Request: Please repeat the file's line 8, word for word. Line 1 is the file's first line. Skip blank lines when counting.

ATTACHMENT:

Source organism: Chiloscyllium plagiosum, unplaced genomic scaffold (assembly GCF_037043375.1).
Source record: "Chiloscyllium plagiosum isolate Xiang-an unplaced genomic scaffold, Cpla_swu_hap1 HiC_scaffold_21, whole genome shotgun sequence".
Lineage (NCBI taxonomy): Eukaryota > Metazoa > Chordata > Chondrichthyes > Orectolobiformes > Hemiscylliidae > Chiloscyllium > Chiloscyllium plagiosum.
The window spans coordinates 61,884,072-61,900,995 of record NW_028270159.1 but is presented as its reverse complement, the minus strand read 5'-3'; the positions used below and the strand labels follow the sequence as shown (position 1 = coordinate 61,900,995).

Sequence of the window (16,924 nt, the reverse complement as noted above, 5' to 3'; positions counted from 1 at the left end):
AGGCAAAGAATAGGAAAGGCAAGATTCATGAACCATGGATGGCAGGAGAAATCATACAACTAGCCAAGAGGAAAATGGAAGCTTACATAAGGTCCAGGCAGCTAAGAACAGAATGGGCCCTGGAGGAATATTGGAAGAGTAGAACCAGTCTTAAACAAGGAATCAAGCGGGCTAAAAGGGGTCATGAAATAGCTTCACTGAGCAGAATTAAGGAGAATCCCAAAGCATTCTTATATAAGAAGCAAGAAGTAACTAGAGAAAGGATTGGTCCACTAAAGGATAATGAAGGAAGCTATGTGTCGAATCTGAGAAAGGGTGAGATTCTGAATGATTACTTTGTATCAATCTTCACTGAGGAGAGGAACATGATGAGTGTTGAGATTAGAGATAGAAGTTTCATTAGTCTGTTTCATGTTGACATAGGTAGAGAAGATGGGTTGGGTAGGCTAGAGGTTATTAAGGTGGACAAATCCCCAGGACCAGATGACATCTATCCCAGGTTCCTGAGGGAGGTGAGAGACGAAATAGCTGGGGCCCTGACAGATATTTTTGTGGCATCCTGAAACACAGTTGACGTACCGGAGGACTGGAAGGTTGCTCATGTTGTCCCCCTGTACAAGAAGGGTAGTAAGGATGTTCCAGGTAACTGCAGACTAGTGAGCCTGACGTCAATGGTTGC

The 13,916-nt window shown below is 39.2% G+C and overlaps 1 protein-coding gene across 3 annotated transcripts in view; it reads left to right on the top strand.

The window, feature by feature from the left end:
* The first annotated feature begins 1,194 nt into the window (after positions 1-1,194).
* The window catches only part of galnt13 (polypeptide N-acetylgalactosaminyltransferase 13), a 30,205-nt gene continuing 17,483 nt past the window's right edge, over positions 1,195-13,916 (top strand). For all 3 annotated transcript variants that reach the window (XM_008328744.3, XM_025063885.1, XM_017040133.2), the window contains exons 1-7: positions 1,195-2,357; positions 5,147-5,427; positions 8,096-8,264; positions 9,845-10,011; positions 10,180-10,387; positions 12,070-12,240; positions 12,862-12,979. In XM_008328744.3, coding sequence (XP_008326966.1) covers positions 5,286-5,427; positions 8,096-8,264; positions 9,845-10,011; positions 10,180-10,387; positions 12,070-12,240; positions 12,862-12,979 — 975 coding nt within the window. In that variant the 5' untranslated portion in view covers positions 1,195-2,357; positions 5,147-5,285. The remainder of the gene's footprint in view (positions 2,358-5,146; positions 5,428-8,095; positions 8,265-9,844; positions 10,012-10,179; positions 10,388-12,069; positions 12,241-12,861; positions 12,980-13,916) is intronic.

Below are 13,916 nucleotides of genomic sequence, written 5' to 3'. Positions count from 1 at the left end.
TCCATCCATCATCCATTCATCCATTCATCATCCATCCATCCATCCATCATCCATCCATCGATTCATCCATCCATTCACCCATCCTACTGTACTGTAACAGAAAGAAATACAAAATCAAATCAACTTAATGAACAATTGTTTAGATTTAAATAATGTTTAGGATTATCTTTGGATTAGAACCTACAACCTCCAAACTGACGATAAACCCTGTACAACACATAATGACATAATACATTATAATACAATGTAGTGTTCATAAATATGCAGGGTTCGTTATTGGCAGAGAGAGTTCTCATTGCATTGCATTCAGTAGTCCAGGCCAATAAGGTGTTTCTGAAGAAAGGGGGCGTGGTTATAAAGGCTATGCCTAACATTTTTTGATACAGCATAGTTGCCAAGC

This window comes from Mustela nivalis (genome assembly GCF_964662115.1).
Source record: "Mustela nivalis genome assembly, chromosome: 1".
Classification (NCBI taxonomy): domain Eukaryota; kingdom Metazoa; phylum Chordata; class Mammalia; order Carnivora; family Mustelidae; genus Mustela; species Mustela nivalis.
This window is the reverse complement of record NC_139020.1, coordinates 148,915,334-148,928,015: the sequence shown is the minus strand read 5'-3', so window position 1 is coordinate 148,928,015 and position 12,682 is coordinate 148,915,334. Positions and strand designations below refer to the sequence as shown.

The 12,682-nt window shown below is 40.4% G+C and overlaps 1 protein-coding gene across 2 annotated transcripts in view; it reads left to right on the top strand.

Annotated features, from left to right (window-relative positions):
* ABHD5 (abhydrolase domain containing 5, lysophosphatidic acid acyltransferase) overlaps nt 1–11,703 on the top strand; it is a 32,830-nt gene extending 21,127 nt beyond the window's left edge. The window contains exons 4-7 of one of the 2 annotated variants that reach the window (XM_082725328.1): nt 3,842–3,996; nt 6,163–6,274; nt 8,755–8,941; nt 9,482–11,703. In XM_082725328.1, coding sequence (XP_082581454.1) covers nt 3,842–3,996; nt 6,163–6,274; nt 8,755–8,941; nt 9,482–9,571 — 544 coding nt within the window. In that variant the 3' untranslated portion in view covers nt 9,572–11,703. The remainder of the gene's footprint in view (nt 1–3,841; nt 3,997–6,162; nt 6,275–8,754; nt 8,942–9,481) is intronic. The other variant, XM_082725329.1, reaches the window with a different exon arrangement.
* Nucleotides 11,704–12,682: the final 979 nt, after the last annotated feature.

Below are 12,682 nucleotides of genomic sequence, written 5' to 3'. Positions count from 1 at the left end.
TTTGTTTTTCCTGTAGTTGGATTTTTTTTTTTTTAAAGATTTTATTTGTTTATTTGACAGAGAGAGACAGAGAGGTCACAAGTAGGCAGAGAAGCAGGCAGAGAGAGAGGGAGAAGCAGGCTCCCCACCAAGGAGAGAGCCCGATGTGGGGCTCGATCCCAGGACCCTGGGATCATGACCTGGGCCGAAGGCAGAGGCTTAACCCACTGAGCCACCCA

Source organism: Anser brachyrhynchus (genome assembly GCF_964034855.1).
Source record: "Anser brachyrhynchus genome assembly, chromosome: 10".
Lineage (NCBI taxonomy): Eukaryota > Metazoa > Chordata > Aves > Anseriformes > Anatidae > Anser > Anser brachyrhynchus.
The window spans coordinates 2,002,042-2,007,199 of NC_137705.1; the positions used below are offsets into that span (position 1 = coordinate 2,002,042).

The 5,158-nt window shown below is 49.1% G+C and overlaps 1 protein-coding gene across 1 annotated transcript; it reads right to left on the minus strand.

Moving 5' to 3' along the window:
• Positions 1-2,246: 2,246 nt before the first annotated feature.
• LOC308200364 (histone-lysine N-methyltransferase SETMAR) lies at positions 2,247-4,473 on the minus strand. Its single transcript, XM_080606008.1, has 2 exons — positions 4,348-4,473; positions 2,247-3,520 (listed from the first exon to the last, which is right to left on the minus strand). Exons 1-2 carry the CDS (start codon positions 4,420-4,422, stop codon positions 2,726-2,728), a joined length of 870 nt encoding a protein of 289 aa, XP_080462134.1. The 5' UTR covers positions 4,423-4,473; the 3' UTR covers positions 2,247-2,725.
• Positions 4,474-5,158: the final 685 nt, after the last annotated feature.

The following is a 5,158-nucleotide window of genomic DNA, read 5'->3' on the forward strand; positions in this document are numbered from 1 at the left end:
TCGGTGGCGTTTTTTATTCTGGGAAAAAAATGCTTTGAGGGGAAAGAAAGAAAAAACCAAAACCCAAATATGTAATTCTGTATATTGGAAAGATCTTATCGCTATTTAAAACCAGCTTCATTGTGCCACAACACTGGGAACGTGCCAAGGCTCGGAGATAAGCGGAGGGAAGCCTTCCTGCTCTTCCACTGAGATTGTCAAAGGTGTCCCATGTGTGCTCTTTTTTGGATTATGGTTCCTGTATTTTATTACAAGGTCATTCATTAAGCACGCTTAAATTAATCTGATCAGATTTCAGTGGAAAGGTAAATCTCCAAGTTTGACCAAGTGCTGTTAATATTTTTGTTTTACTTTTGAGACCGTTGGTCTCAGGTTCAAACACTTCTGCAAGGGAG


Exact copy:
The window, feature by feature from the left end: